Martin Lockley

From Wikipedia, the free encyclopedia
Jump to: navigation, search

Martin Lockley (born 1950) was a Welsh palaeontologist. He was educated in the United Kingdom where he obtained degrees (BSc and PhD) and post-doctoral experience in Geology in the 1970s. Since 1980 he has been a professor at the University of Colorado at Denver, (UCD) and is currently a Professor Emeritus. He is best known for work on fossil footprints and was former director of the Dinosaur Tracks Museum at UCD. He is an Associate Curator at the University of Colorado Museum of Natural History and Research Associate at the Denver Museum of Nature and Science. During his years at UCD he earned a BA in 2007 in Spanish with a minor in Religious Studies, became a member of the Scientific and Medical Network and taught and published on the evolution of consciousness.

Early life[edit]

Lockley was born in the Channel Islands in 1950 and grew up in Orielton, a large country house in South Wales[1], now the Orielton Field Studies Centre.[2] His interest in natural history grew under the influence of his father, Ronald M. Lockley (1903–2000) who became well known as a Welsh naturalist (ornithologist) and author of more than 50 books.

Lockley moved to England in the early 1960s where he attended Leighton Park School and twice (1966, 1968) won the All England Schools championship in shot put. Later after earning a BSc in Geology from the Queens University Belfast, he embarked on a career in palaeontology under the guidance of his mentor Sir Alwyn Williams FRS obtaining a PhD from the University of Birmingham (1977). As a graduate student and post-doctoral researcher at Glasgow University (1977–1980) he studied Welsh Ordovician paleoecology and represented Wales in athletics.[3]

In 1980 Lockley took a position as Assistant Professor of Geology at the University of Colorado Denver, and began his field oriented research on fossil footprints. Before then, few people had studied fossil footprints in the Rocky Mountain region, despite what turned out to be an abundance of important sites, including the Purgatoire Dinosaur Tracksite site in southeast Colorado. As the fossil footprint collections grew, Lockley created the Dinosaur Tracks Museum acting as Curator/Director there from 1966 until 2012. During this time he became a founding member of the Museum of Western Colorado with Dinosaur Ridge near Denver. He built up the fossil footprint collection to include more than 2,700 specimens representing Colorado, Utah.[4]


Lockley is (2014) researching fossil trackways in Colorado and western North America,[5] China,[6] South Korea,[7] Spain and the UK.[8] He has published results of fossil footprint research in Portugal, Germany, France, Bolivia, Japan, Thailand and East Africa. He has been involved in efforts to create Geoparks, Unesco World Heritage sites and other protected areas in North America, Europe and East Asia.[9]

Awards and recognition[edit]

Awards and recognition include American Association of Petroleum Geologists Distinguished Lecturer (1991–1992) and Harrison Schmitt Award (2013), Rocky Mountain Association of Geologists Distinguished Public Service and Journalism Awards, and The University of Colorado Chancellor's Lecturer Award, Researcher of the Year and Colorado Community Service Awards.


  • 1991 Lockley, M.G. Tracking Dinosaurs: a new look at an ancient world. Cambridge Univ. Press, 238 p.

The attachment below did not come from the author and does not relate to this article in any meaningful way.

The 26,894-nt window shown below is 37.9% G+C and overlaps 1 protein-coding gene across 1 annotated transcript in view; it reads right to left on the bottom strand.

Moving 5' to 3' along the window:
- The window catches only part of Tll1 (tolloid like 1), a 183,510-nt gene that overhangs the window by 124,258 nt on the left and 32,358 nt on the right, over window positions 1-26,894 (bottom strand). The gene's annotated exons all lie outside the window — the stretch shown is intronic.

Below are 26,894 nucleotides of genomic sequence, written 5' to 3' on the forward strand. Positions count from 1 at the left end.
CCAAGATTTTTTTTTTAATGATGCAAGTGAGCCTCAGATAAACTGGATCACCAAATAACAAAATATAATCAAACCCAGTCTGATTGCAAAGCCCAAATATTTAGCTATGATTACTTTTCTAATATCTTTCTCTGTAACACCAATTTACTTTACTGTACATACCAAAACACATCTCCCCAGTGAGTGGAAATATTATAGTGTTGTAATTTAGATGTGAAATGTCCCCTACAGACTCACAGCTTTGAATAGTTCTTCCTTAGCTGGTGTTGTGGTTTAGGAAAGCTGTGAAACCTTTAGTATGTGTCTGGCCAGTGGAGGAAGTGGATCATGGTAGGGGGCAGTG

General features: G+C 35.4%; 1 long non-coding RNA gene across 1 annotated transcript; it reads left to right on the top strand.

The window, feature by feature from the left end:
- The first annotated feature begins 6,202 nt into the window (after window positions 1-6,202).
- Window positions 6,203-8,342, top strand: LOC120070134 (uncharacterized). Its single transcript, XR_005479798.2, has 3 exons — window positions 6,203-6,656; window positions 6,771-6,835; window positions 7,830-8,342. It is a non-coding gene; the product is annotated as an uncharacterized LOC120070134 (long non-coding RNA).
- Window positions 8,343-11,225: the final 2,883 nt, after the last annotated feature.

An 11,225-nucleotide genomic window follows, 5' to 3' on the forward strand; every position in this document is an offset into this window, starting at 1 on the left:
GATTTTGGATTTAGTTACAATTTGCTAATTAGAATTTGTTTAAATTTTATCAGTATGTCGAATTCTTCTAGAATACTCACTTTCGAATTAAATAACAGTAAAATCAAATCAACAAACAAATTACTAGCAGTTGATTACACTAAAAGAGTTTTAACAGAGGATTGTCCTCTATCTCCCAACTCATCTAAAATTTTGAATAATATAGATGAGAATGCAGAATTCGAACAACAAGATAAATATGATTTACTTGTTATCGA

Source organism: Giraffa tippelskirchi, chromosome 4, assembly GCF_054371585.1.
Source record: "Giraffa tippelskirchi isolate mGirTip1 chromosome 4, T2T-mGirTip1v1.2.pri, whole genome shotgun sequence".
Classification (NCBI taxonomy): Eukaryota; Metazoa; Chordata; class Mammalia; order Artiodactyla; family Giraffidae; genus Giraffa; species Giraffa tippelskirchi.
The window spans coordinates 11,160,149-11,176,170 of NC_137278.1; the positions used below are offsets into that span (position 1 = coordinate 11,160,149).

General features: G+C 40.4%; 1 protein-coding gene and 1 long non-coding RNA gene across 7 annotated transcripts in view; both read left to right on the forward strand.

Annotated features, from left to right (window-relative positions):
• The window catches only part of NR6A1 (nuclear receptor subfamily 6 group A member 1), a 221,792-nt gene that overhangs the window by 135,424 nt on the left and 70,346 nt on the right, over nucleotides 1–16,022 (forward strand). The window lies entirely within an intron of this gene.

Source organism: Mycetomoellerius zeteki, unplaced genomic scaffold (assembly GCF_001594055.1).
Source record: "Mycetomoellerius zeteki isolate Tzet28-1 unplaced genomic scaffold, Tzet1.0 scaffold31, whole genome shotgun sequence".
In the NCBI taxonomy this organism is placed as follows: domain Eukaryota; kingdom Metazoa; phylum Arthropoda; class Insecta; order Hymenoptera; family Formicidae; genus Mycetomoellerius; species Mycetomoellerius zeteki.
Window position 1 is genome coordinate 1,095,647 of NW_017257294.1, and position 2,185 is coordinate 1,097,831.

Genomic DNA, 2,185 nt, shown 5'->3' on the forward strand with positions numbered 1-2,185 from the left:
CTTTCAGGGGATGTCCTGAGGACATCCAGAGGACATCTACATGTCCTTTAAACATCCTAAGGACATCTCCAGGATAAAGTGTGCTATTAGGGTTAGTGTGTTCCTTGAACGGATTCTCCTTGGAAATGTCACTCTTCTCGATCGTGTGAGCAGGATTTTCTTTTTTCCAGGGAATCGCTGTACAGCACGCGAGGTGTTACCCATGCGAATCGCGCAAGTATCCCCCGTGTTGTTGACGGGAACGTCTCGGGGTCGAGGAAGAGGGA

• 1994 Lockley, M.G., Santos, V.F., Meyer, C.A. and Hunt, A.P. Aspects of Sauropod Biology. Gaia: Revista de Geosciencias, Museu Nacional de Historia Natural, Lisbon, Portugal, 266 pp.
  • 1995 Lockley, M.G. with Hunt, A.P. Dinosaur Tracks and other fossil footprints of the western United States, Columbia University Press, 338 pp.
  • 1999 Lockley, M. G. 1999. The Eternal Trail: a tracker looks at evolution. Perseus Books, 334p.
  • 2000 Lockley, M. G. and Meyer, C. A. 1999. Dinosaur Tracks and other fossil footprints of Europe. Columbia University Press. 323p
  • 2002 Lockley, M. G. and Peterson, J. A guide to fossil footprints of the World. A Lockley-Peterson Publication. 124p
  • 2003–2004 Pemberton, S. G., McCrea, R. T. and Lockley, M. G. William A. S. Sarjeant : A celebration of his life and ichnological contributions. Ichnos, v. 10: (2–4) & v. 11 (1–4) 221+ 384pp
  • 2006 Harris, J. D., Lucas, S.G. Speilmann, J., Lockley, M. G., Milner, A.R.C. and Kirkland, J. I. The Triassic Jurassic Terrestrial Transition. New Mexico Museum of Natural History and Science Bulletin 37. 607p.
  • 2006 Lockley, M. G., Tracker’s Journey. (illustrated by Paul Koroshetz), XLibris 60p.
  • 2007 Lucas, S.G., Speilmann, J. and Lockley, M. G. Cenozoic Vertebrates Tracks and Traces. New Mexico Museum of Natural History and Science Bulletin 42. 244p
  • 2008 Lockley, M. G., Jill's Journey: the life and times of a remarkable Jersey girl. Dinosaur Designs 107p.
  • 2008–2009 Kim, J-Y and Lockley, M. G., Hominid Ichnology: tracking our origins. Ichnos, v. 15: (3–4) & v. 16 (1–2) 165+ 175pp
  • 2010 Lockley, M. G., and Morimoto, R. How Humanity came into being: the evolution of consciousness. Floris Books, 358p.
  • 2010 Milan, J., Lucas, S.G., Lockley, M. G. and Speilmann, J. Crocodyle tracks and Traces. New Mexico Museum of Natural History and Science Bulletin] 51. 244p
  • 2011 Lockley, M. G., Colorado's Dinosaur Artist. Friends of Dinosaur Ridge and Dinosaur Designs 60p
  • 2014 Lockley, M. G. and Lucas, S.G. Fossil Footprint of Western North America. New Mexico Museum of Natural History and Science Bulletin 62.
  • 2014 Lockley, M. G. and Marshall, C. A Field Guide to the Dinosaur Ridge. (4th edition). Friends of Dinosaur Ridge.

See also[edit]


External links[edit]